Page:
The holy month of Ramadan Muslims-faithful fasting from dawn to dusk-began on Saturday sunrise in much of the Middle East, where Russia’s invasion of Ukraine caused energy and food prices to skyrocket.
Conflicts cast a predicament on Ramadan when large gatherings over food and family celebrations were a tradition. Many of Indonesia, a Southeast Asian country, are scheduled to begin observations on Sunday, and some Shiites in Lebanon, Iran, and Iraq have also marked the start of Ramadan the next day.
According to the lunar calendar, the methodology of witnessing the moon can lead different countries to declare the start of Ramadan a day or two apart.
Muslim-dominated countries such as Saudi Arabia, Egypt, Syria, Sudan and the United Arab Emirates have declared the month to begin on Saturday morning.
Friday’s Saudi Arabian statement was broadcast on Saudi Arabia’s national television, and Abu Dhabi’s crown prince and de facto leader of the United Arab Emirates, Sheikh Mohammed bin Zayed al-Nahyan, arrived in Ramadan. Blessed.
Jordan, a predominant Sunni country, also said that the first day of Ramadan would be Sunday, with a break from following Saudi Arabia. The kingdom said Muslim religious authorities could not find the crescent moon, which marks the beginning of the month.
Muhammadiyah, Indonesia’s second largest Islamic group, has more than 60 million members, and according to its astronomical calculations, Ramadan said it would start on Saturday. However, the Minister of Religion of the country announced on Friday that Ramadan would start on Sunday after the country’s Islamic astronomers could not see the new moon.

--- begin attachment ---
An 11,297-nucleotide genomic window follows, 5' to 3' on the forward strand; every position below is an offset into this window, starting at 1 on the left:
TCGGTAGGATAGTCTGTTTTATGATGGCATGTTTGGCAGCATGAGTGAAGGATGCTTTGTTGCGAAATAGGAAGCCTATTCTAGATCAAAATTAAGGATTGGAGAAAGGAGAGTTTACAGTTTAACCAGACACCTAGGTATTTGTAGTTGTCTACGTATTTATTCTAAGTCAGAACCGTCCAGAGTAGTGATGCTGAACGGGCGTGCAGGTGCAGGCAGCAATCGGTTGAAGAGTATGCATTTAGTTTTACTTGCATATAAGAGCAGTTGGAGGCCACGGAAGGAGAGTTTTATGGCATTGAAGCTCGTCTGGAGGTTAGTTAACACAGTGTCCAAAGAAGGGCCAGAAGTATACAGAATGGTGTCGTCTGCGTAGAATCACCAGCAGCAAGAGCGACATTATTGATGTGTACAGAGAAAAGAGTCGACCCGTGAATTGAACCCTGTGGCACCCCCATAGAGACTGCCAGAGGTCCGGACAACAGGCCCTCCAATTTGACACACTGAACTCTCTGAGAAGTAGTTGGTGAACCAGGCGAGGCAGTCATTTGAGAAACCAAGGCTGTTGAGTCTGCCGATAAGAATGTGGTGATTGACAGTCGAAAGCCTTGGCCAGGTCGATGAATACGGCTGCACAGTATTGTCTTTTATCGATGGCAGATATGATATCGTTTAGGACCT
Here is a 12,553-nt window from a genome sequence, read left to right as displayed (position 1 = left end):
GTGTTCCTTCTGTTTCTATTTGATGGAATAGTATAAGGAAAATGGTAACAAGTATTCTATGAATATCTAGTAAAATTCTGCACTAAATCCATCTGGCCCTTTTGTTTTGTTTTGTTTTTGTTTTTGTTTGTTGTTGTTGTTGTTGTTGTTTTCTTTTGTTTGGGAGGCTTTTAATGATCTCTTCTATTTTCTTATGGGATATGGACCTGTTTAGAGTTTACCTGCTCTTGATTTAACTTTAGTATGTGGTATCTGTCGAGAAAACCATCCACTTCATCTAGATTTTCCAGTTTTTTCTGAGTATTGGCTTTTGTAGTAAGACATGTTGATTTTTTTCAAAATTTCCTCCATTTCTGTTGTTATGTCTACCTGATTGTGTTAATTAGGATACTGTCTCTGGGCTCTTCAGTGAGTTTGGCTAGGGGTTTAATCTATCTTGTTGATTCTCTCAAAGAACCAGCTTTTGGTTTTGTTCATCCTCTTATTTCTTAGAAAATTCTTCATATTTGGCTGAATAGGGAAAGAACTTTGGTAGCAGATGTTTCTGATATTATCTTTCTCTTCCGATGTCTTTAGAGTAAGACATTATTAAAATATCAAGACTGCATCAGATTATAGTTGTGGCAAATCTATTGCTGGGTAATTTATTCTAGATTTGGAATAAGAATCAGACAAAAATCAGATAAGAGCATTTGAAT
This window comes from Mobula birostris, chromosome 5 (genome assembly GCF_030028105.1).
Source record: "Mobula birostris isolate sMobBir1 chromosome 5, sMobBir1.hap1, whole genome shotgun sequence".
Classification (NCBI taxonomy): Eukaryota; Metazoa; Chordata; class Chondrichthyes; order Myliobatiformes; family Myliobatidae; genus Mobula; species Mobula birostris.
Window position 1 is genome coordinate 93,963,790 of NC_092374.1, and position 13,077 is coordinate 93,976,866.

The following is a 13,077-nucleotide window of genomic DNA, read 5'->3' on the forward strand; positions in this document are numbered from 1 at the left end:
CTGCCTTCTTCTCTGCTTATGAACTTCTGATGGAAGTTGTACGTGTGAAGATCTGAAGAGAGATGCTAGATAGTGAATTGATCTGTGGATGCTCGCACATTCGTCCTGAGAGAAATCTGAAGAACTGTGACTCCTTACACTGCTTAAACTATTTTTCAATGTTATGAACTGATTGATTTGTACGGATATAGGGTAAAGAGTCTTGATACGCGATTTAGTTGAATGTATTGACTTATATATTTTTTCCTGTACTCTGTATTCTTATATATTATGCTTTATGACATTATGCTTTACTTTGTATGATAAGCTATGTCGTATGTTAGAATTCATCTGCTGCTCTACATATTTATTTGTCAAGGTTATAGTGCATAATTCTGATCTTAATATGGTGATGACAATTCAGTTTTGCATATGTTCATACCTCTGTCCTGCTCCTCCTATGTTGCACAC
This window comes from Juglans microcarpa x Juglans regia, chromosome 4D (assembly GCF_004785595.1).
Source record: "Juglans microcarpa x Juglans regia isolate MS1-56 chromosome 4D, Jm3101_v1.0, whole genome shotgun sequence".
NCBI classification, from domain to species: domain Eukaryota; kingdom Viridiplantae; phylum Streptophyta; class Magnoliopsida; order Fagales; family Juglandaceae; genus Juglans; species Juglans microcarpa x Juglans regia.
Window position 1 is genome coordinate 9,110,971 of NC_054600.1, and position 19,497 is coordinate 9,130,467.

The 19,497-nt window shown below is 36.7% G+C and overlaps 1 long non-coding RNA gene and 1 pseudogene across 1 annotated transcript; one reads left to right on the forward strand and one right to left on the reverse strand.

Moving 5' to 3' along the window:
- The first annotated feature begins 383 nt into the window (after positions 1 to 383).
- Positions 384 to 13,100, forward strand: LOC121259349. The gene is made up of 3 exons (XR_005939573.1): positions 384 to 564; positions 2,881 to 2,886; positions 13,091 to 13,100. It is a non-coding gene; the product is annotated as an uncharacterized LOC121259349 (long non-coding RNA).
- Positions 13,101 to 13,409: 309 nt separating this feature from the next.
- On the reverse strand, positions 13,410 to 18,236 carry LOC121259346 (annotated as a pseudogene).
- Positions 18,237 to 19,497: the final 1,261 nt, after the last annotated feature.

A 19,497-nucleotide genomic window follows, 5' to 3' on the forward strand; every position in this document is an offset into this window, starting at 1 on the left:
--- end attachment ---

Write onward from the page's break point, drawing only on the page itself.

This is not the first time Muhammadiyah has expressed a different opinion on this issue, but most Indonesians (Muslims make up almost 90% of the country’s 270 million people) are expected to follow official government dates. Has been done.
After the coronavirus pandemic has blocked the world’s 2 billion Muslims from many rituals over the past two years, many have wanted a more cheerful Ramadan.
But with Russia’s invasion of Ukraine, millions of people in the Middle East are wondering where their next meal will come from. Soaring prices are affecting people who are already disrupted by conflicts, evacuation and poverty from Lebanon, Iraq and Syria to Sudan and Yemen.
Ukraine and Russia account for one-third of the world’s wheat and barley exports, and Middle Eastern countries rely on subsidized bread and barley noodles to feed millions of people living on them. doing. They are also the top exporters of other grains and sunflower seed oils used in cooking.
Egypt, the world’s largest wheat importer, has received most of its wheat from Russia and Ukraine in recent years. The currency has also plummeted, adding to other pressures to push prices up.
Shoppers in the capital Cairo stocked up groceries and festive ornaments earlier this week, but prices soared that many had to buy cheaper than last year.
In Ramadan tradition, colorful lanterns and lights are laid around the narrow alleys and mosques of Cairo. Some who have the means to do so will set up a table on the street to prepare a free Iftar meal after a fast for the poor. This practice is known in the Islamic world as a “compassionate table.”
“This can be useful in this situation,” said Rabei Hassan, a muezzin in the Giza mosque, when he bought vegetables and other foods from a nearby market. “People are fed up with the price.”